Eva Kor survived shocking twin experiments
3/19/2008 4:37:45 PM
LYNCHBURG – Eva Mozes Kor will bring her shocking story of survival and forgiveness to Randolph College on March 31 at 7:30 p.m. in Houston Memorial Chapel when she speaks about her experiences as a “Mengele Twin” during the Holocaust.
Kor and her twin sister Miriam lost most members of their extended family to the Holocaust and were themselves victims of Nazi doctor Josef Mengele’s cruel genetic experiments on twins.
Kor, known internationally for her metamorphosis from embittered survivor to tireless advocate for reconciliation, is featured in the documentary, “Forgiving Dr. Mengele.” Randolph College will host a screening and discussion of the documentary on March 30 at 3 p.m. in Smith Memorial Building.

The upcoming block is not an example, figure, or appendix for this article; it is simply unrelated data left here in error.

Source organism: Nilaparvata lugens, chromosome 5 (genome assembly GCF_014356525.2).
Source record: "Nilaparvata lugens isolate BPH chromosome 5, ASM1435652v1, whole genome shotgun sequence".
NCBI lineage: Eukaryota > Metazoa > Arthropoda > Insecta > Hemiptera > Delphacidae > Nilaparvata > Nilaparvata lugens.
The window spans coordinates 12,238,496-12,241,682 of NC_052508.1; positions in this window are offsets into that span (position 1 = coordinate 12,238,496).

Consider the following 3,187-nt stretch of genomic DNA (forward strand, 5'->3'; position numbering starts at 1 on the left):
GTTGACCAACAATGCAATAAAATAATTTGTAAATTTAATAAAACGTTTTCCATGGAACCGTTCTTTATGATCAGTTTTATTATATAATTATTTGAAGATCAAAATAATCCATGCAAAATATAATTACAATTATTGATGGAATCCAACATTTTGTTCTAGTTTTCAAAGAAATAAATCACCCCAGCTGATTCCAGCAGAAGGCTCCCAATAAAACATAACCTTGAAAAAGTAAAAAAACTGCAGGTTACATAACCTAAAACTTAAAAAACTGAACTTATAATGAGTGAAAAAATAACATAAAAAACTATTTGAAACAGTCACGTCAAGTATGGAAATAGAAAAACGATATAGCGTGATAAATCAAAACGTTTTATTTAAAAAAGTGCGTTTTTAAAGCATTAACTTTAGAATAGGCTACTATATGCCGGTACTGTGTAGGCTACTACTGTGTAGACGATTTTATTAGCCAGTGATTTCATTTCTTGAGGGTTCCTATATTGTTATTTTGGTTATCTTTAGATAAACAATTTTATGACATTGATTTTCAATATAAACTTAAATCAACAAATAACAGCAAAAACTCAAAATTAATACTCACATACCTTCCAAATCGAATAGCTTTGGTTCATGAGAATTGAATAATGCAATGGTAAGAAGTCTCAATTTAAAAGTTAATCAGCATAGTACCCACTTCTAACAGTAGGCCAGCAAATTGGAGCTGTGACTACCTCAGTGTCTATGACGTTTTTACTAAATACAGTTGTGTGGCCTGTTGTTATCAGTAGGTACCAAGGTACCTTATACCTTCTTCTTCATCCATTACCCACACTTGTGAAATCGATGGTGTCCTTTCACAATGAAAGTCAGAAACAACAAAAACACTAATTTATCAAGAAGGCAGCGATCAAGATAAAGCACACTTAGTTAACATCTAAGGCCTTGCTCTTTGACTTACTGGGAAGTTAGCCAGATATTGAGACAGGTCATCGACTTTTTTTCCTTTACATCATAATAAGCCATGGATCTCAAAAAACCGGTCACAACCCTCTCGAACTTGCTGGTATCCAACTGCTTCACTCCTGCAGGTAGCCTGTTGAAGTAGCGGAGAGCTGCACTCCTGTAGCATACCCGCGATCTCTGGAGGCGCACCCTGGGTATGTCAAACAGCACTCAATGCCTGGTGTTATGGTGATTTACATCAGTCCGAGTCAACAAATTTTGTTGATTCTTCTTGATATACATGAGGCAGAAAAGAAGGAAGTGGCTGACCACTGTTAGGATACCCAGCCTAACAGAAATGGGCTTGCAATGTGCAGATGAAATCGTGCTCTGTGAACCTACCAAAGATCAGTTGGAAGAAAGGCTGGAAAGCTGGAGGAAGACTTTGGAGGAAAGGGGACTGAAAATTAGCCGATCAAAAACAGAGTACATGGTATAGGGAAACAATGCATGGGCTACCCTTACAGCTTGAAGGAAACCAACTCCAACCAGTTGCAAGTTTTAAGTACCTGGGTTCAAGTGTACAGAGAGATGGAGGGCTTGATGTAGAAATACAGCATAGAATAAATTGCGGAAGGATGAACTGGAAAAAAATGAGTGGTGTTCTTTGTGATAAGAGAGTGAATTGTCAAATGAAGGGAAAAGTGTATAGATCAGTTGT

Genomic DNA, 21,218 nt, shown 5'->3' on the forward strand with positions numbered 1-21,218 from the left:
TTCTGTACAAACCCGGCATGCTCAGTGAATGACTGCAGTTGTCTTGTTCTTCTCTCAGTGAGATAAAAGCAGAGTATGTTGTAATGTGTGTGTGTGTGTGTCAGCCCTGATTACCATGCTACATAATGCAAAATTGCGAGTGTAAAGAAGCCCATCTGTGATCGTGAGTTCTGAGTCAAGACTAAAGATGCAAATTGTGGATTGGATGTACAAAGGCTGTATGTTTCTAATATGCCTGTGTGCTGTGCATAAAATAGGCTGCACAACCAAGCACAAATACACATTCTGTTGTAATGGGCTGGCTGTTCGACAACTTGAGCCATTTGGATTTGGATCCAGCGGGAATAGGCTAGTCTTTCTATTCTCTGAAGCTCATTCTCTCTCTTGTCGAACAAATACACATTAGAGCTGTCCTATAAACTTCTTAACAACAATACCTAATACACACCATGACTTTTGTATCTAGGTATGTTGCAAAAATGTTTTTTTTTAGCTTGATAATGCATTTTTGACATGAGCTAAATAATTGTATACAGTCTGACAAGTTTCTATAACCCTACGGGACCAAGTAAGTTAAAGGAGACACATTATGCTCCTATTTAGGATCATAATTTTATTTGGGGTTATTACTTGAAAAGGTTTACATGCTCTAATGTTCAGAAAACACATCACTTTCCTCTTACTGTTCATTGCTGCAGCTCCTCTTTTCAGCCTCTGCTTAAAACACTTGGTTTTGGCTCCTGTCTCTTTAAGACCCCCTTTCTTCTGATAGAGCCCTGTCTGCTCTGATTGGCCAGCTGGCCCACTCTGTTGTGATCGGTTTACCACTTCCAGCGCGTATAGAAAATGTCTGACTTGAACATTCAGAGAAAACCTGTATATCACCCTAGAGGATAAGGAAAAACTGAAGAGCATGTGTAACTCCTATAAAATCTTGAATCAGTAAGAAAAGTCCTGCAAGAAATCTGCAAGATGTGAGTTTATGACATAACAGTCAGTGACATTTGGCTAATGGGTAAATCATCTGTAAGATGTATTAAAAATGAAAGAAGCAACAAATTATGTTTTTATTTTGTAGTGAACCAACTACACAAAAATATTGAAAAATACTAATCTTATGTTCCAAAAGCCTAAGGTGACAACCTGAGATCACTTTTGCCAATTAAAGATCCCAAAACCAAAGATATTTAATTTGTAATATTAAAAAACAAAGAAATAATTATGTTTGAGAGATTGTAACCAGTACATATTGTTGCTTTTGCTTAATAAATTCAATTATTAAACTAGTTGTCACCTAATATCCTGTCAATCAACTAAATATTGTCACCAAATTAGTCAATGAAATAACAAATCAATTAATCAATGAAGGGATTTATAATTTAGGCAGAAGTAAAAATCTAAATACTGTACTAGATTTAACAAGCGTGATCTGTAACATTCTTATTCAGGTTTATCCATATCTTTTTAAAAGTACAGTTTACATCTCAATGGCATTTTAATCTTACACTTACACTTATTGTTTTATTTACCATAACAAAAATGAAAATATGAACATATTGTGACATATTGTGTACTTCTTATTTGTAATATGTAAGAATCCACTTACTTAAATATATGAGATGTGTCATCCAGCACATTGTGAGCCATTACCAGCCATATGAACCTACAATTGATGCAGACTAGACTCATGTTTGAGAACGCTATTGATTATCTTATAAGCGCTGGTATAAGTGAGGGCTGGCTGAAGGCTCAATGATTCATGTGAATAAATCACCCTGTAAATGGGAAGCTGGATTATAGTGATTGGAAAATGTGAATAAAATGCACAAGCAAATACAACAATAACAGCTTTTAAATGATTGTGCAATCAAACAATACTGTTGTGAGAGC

At the age of ten, Kor and her sister were taken to Auschwitz where Dr Josef Mengele used them for medical experiments. Both survived, but Miriam died in 1993 when she developed cancer of the bladder as a consequence of the experiments done to her as a child. Eva Kor has since spoken explicitly about her experiences at Auschwitz and founded The C.A.N.D.L.E.S Holocaust museum in Indiana where she now lives. In 2003 the museum was destroyed in an arson attack, believed to be by white supremacists.
In 1995, Eva Kor announced that she had forgiven the Nazis and is featured in The Forgiveness Project, a charitable organization which explores forgiveness, reconciliation and conflict resolution through real-life human experience.
The events are sponsored by Randolph College and the Holocaust Education Foundation of Central Virginia.
For more information:
CONTACT: Brenda Edson, Director of Communications